The Chestnut Hill Community Fund has also been an important part of our survival. The Local owes the Fund a total of 12 months in back rent, totaling more than $40,000. The Fund has given us very favorable repayment terms. When we hired Tom Beck as a full-time reporter in 2021, the Fund provided a one-time grant of $30,000 to help us pay his first-year salary and benefits. Tom’s work and Editor Carla Robinson’s leadership have been responsible for major improvements in the quality and timeliness of our newsgathering and reporting.
Over the past year and a half, The Local’s newsroom has impressed readers, community leaders, public officials, and other media with its timely, thorough, and exclusive reporting of important stories. The Inquirer has cited The Local as a source in at least three of its news articles over the past several months. The Local’s doggedly consistent reporting on the thefts of checks from the U.S. mail kept the issue in front of the public and our government officials, placing the pressure on the post office to resolve the issues.
The Local reports the stories that are important to you, and that no other media are going to cover on a consistent basis.
For The Local to survive it must grow. Many nearsighted newspapers facing budget shortfalls have adopted the opposite strategy. They cut staff, halted initiatives, reduced outreach. We have more than 2,600 shuttered newspaper storefronts across the country that stand as symbols of how that strategy has failed. Community newspapers must offer more, not less, in order to survive.
We at The Local want to increase the size of the newsroom to better inform our readers on both existing and new platforms. While we intend to always produce this familiar print format, we also need to reach beyond our existing audience through new platforms such as events, podcasts, video and e-newsletters. In addition to allowing us to reach community members wherever they are, these new opportunities would give us potential for new revenue streams, which would help us become a self-sustaining enterprise.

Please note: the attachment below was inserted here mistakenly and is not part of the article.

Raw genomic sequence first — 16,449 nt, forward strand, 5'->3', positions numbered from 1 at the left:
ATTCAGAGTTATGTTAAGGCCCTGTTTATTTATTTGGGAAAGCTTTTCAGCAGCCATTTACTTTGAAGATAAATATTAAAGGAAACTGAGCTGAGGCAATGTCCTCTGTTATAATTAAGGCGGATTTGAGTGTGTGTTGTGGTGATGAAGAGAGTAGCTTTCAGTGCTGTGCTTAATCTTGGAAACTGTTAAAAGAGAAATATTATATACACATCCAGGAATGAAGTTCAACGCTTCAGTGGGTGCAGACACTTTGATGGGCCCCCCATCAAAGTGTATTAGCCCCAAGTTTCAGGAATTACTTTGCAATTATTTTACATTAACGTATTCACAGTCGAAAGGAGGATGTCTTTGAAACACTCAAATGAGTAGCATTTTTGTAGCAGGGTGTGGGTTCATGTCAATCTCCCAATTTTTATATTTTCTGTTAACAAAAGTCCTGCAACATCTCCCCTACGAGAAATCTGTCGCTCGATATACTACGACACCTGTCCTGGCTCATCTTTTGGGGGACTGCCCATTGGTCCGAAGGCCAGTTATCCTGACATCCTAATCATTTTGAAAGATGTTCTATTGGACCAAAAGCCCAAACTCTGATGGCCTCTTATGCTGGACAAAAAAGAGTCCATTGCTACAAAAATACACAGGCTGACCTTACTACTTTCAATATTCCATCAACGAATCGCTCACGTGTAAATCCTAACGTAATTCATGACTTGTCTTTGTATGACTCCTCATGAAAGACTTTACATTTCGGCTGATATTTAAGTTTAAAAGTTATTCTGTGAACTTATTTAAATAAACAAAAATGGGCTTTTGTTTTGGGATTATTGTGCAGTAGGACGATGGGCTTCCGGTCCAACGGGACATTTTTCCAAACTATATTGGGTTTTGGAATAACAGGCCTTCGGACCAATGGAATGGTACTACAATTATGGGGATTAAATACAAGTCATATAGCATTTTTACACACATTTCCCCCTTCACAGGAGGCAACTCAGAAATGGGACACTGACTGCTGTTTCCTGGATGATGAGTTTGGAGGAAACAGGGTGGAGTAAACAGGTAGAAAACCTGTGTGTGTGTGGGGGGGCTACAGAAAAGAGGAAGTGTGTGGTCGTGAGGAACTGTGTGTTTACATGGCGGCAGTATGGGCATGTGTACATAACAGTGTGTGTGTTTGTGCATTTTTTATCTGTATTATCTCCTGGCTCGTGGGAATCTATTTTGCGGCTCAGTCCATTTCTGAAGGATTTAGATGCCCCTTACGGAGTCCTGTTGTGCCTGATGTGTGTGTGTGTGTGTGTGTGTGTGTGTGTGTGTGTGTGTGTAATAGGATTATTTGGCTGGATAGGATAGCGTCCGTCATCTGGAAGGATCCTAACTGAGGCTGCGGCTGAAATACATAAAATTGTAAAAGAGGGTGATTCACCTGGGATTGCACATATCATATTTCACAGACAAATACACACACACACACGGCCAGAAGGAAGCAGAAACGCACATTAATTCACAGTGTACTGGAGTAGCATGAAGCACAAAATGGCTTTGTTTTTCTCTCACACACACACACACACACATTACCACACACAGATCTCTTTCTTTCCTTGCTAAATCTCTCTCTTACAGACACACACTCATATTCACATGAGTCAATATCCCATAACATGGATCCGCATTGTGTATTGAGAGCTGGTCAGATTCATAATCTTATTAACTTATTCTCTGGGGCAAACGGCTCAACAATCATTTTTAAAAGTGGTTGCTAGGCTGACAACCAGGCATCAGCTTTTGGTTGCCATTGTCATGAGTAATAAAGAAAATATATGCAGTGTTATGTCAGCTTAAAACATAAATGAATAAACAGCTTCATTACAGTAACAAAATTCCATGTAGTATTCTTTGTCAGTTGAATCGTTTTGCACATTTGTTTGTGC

As I mentioned previously, at the moment we hardly have the money to pay our bills. And we do not have the resources to address some very serious, pressing technology needs.
Our editorial and production teams are working on old computers that cannot run any of the newer software or browsers, which results in serious inefficiencies. Our advertising and billing departments are working on a front-end system that is so old it is no longer supported. If it crashes, we will need to use one of the old typewriters gathering dust in our office to send out bills. If we can somehow recreate the billing information that is housed in the ancient system, that is.
There are probably some Amish newspapers in Lancaster County that are far ahead of us in technology.
The Local has an immediate need for new computers, software and systems. As the year comes to a close, we are hoping you will consider a gift to The Local.
In the past, the CHCA’s Annual Appeal has not included support for The Local. However, this year, because of our desperate need, one-third of the proceeds from this year’s Appeal will be directed to The Local.
In next week’s Local, we will give you more information about the CHCA’s Appeal and how you can contribute to their mission of maintaining the unique qualities that make Chestnut Hill such a special place to live. We trust you agree that the Chestnut Hill Local is a necessary and enduring institution that adds greatly to the character of our community.